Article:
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Journal Article

A Model-Free Stability Control Design Scheme with Active Steering Actuator Sets

2016-04-05
2016-01-1655
This paper presents the application of a proposed fuzzy inference system as part of a stability control design scheme implemented with active steering actuator sets. The fuzzy inference system is used to detect the level of overseer/understeer at the high level and a speed-adaptive activation module determines whether an active front steering, active rear steering, or active 4 wheel steering is suited to improve vehicle handling stability. The resulting model-free system is capable of minimizing the amount of model calibration during the vehicle stability control development process as well as improving vehicle performance and stability over a wide range of vehicle and road conditions. A simulation study will be presented that evaluates the proposed scheme and compares the effectiveness of active front steer (AFS) and active rear steer (ARS) in enhancing the vehicle performance. Both time and frequency domain results are presented.
Journal Article

A Fuzzy Inference System for Understeer/Oversteer Detection Towards Model-Free Stability Control

2016-04-05
2016-01-1630
In this paper, a soft computing approach to a model-free vehicle stability control (VSC) algorithm is presented. The objective is to create a fuzzy inference system (FIS) that is robust enough to operate in a multitude of vehicle conditions (load, tire wear, alignment), and road conditions while at the same time providing optimal vehicle stability by detecting and minimizing loss of traction. In this approach, an adaptive neuro-fuzzy inference system (ANFIS) is generated using previously collected data to train and optimize the performance of the fuzzy logic VSC algorithm. This paper outlines the FIS detection algorithm and its benefits over a model-based approach. The performance of the FIS-based VSC is evaluated via a co-simulation of MATLAB/Simulink and CarSim model of the vehicle under various road and load conditions. The results showed that the proposed algorithm is capable of accurately indicating unstable vehicle behavior for two different types of vehicles (SUV and Sedan).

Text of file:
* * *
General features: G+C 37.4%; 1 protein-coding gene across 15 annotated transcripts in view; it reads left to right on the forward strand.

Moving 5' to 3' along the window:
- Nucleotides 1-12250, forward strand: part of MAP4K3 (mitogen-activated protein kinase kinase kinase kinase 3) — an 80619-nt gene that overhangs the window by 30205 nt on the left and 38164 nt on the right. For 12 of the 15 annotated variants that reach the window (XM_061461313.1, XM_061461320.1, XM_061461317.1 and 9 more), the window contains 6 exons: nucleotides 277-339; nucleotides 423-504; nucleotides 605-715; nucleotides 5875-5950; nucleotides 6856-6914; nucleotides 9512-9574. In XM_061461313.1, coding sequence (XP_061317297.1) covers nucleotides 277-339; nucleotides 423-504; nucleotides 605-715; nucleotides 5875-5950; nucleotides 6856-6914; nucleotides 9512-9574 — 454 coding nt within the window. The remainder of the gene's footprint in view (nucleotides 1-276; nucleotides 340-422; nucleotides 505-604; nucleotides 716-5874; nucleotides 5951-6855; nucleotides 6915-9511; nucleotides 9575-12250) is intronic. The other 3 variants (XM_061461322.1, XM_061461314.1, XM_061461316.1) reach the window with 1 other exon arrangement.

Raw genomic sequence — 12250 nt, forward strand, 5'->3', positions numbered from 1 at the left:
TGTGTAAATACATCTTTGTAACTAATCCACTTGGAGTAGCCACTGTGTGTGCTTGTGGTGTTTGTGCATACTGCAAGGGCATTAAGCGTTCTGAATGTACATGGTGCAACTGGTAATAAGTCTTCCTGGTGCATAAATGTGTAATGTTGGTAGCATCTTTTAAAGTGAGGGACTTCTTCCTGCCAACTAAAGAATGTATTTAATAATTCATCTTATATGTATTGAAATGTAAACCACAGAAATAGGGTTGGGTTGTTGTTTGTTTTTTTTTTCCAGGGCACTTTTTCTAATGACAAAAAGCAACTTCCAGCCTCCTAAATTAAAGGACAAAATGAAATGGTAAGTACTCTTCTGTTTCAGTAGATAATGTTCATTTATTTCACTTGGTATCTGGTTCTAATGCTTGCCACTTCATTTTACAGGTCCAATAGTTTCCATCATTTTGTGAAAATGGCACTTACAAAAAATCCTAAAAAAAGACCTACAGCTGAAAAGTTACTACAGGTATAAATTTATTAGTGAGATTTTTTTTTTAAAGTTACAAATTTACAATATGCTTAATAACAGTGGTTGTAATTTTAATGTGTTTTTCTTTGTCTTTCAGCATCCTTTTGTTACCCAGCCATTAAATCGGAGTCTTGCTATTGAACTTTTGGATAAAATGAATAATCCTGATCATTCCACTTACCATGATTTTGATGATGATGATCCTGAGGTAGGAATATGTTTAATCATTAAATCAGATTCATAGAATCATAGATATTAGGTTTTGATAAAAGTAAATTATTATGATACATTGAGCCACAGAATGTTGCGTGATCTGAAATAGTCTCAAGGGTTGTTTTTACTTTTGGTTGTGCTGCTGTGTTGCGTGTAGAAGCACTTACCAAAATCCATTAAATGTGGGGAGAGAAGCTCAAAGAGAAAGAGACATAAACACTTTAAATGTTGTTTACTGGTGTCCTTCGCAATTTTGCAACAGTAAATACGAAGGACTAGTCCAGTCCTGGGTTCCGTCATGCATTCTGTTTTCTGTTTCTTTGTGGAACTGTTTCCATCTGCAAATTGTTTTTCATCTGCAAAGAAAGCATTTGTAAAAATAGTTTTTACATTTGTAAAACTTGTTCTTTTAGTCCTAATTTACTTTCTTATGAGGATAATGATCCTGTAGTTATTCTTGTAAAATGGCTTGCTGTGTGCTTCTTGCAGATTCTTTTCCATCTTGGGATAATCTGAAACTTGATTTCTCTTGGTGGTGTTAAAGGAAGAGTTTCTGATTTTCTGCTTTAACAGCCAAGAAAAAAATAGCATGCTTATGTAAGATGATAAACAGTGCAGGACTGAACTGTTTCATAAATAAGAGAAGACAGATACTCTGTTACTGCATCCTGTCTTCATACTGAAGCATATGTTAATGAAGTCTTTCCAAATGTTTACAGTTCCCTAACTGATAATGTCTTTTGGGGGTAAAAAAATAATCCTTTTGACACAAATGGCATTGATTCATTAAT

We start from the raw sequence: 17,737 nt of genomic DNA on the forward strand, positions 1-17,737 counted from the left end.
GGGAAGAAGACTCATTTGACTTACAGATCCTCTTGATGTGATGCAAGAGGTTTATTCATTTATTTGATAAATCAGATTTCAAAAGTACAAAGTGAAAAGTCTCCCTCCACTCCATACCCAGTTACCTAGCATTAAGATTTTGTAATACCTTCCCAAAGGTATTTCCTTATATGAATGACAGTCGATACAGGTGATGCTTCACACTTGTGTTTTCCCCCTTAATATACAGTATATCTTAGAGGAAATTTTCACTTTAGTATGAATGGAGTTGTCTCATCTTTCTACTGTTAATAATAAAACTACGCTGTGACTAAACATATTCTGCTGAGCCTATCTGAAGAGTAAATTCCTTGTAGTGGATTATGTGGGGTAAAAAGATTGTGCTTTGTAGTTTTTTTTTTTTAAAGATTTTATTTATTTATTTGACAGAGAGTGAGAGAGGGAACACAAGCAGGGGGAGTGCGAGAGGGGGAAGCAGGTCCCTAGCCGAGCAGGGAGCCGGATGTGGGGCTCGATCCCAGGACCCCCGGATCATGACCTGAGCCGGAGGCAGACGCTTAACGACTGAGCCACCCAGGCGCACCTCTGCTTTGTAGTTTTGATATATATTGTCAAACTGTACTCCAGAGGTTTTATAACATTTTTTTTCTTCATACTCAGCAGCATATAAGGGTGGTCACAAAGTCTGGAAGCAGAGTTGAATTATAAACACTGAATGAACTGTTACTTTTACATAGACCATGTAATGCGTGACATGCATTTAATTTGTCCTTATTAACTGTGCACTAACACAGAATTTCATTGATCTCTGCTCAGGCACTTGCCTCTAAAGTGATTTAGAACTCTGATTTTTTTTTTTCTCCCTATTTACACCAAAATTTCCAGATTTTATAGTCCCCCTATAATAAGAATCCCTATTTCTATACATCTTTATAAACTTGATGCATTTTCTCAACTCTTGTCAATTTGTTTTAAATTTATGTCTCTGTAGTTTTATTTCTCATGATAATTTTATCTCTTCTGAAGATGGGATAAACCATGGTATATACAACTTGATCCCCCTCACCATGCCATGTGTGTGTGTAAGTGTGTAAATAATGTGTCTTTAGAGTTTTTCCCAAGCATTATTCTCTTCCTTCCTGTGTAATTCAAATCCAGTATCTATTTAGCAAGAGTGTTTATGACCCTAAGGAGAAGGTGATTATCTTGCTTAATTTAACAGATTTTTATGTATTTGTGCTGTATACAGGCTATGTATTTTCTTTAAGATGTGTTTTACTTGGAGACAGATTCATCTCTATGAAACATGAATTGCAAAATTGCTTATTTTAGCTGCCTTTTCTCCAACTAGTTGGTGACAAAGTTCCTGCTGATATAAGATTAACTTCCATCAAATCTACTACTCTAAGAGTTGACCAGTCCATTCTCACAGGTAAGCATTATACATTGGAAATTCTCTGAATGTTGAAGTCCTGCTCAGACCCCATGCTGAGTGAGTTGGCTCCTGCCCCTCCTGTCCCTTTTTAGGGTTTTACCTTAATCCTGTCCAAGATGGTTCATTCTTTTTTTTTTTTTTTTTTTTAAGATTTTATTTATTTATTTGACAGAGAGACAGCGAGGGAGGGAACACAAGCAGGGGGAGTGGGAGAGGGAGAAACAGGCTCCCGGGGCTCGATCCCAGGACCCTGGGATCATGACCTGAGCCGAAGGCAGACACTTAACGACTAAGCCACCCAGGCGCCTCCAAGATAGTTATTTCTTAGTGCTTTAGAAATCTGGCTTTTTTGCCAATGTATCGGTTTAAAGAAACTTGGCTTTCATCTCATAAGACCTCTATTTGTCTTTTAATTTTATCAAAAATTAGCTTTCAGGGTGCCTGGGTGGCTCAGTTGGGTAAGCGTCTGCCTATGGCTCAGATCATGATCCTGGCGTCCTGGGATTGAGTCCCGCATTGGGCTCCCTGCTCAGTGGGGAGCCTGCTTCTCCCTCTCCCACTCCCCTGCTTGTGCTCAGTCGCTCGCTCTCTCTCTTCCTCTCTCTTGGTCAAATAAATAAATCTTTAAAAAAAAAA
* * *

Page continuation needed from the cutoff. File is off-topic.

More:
Journal Article

Flow-Induced Whistle in the Joint of Thermal Expansion Valve and Suction Tube in Automotive Refrigerant System

2015-06-15
2015-01-2275
In the thermal expansion valve (TXV) refrigerant system, transient high-pitched whistle around 6.18 kHz is often perceived following air-conditioning (A/C) compressor engagements when driving at higher vehicle speed or during vehicle acceleration, especially when system equipped with the high-efficiency compressor or variable displacement compressor. The objectives of this paper are to conduct the noise source identification, investigate the key factors affecting the whistle excitation, and understand the mechanism of the whistle generation. The mechanism is hypothesized that the whistle is generated from the flow/acoustic excitation of the turbulent flow past the shallow cavity, reinforced by the acoustic/structural coupling between the tube structural and the transverse acoustic modes, and then transmitted to evaporator. To verify the mechanism, the transverse acoustic mode frequency is calculated and it is coincided to the one from measurement.
Journal Article

NVH Development of the Ford 2.7L 4V-V6 Turbocharged Engine

2015-06-15
2015-01-2288
A new turbocharged 60° 2.7L 4V-V6 gasoline engine has been developed by Ford Motor Company for both pickup trucks and car applications. This engine was code named “Nano” due to its compact size; it features a 4-valves DOHC valvetrain, a CGI cylinder block, an Aluminum ladder, an integrated exhaust manifold and twin turbochargers. The goal of this engine is to deliver 120HP/L, ULEV70 emission, fuel efficiency improvements and leadership level NVH. This paper describes the upfront design and optimization process used for the NVH development of this engine. It showcases the use of analytical tools used to define the critical design features and discusses the NVH performance relative to competitive benchmarks.
Technical Paper

Sound Package Design for Lightweight Vehicles

2015-06-15
2015-01-2343
OEMs are racing to develop lightweight vehicles as government regulations now mandate automakers to nearly double the average fuel economy of new cars and trucks by 2025. Lightweight materials such as aluminum, magnesium and carbon fiber composites are being used as structural members in vehicle body and suspension components. The reduction in weight in structural panels increases noise transmission into the passenger compartment. This poses a great challenge in vehicle sound package development since simply increasing weight in sound package components to reduce interior noise is no longer an option [1]. This paper discusses weight saving approaches to reduce noise level at the sources, noise transmission paths, and transmitted noise into the passenger compartment. Lightweight sound package materials are introduced to treat and reduce airborne noise transmission into multi-material lightweight body structure.